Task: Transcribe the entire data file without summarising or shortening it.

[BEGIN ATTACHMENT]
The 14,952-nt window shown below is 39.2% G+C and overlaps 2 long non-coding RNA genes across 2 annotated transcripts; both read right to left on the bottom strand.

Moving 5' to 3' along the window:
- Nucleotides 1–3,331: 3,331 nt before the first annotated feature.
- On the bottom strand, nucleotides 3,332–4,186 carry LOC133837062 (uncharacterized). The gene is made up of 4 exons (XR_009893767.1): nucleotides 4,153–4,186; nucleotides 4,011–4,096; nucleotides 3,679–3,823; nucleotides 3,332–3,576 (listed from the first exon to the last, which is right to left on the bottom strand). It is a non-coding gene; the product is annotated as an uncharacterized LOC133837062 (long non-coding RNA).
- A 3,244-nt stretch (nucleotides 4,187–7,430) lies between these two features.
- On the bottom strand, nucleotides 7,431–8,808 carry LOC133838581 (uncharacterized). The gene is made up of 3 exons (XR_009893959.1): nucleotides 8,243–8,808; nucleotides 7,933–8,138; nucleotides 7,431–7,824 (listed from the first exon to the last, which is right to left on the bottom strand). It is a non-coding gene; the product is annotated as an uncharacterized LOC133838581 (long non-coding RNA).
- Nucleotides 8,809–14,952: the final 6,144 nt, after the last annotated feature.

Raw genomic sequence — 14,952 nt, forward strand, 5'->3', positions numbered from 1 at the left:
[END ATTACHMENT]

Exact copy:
The 14,952-nt window shown below is 39.2% G+C and overlaps 2 long non-coding RNA genes across 2 annotated transcripts; both read right to left on the bottom strand.

Moving 5' to 3' along the window:
- Nucleotides 1–3,331: 3,331 nt before the first annotated feature.
- On the bottom strand, nucleotides 3,332–4,186 carry LOC133837062 (uncharacterized). The gene is made up of 4 exons (XR_009893767.1): nucleotides 4,153–4,186; nucleotides 4,011–4,096; nucleotides 3,679–3,823; nucleotides 3,332–3,576 (listed from the first exon to the last, which is right to left on the bottom strand). It is a non-coding gene; the product is annotated as an uncharacterized LOC133837062 (long non-coding RNA).
- A 3,244-nt stretch (nucleotides 4,187–7,430) lies between these two features.
- On the bottom strand, nucleotides 7,431–8,808 carry LOC133838581 (uncharacterized). The gene is made up of 3 exons (XR_009893959.1): nucleotides 8,243–8,808; nucleotides 7,933–8,138; nucleotides 7,431–7,824 (listed from the first exon to the last, which is right to left on the bottom strand). It is a non-coding gene; the product is annotated as an uncharacterized LOC133838581 (long non-coding RNA).
- Nucleotides 8,809–14,952: the final 6,144 nt, after the last annotated feature.

Raw genomic sequence — 14,952 nt, forward strand, 5'->3', positions numbered from 1 at the left: